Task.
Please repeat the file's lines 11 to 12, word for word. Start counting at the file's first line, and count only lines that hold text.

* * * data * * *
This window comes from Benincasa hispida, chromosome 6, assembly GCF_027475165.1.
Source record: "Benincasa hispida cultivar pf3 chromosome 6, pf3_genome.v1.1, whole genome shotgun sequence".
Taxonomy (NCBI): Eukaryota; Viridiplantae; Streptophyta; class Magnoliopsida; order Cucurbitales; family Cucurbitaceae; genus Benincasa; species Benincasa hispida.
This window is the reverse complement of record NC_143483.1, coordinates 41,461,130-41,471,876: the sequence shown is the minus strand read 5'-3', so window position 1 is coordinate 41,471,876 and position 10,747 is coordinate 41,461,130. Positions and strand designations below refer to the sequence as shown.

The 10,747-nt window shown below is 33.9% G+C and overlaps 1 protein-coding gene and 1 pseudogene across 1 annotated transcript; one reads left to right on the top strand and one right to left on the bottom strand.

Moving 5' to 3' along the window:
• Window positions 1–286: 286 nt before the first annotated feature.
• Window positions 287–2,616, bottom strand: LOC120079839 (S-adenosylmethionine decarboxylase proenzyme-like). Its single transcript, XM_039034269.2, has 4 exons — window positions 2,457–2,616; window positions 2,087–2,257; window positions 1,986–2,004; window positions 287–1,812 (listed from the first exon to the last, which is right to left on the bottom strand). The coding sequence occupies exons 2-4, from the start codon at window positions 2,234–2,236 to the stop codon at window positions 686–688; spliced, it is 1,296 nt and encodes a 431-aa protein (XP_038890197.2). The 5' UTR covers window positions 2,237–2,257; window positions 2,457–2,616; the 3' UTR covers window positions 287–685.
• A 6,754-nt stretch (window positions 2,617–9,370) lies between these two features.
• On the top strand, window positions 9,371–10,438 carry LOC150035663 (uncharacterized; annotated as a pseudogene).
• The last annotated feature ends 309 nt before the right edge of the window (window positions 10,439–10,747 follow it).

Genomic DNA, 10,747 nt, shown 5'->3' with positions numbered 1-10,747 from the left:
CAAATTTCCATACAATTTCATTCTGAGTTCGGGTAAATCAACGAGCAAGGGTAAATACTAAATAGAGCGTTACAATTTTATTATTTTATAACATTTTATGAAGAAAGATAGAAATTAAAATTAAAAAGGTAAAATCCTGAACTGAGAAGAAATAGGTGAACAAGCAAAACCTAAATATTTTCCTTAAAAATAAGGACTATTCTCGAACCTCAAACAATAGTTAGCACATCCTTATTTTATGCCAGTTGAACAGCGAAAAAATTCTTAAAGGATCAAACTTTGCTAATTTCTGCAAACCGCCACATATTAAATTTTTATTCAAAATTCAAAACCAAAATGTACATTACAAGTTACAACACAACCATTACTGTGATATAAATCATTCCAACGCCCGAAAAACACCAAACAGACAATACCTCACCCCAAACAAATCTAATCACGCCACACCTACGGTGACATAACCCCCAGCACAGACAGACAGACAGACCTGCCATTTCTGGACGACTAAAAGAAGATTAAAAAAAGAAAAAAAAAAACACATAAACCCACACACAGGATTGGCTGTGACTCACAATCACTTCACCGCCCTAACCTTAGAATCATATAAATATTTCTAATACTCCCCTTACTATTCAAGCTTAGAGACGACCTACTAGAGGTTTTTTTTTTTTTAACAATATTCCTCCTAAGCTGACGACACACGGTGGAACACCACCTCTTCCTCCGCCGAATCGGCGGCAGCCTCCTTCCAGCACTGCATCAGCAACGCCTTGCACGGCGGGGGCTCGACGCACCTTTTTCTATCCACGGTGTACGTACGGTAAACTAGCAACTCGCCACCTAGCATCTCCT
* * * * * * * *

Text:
• The last annotated feature ends 309 nt before the right edge of the window (window positions 10,439–10,747 follow it).

Genomic DNA, 10,747 nt, shown 5'->3' with positions numbered 1-10,747 from the left: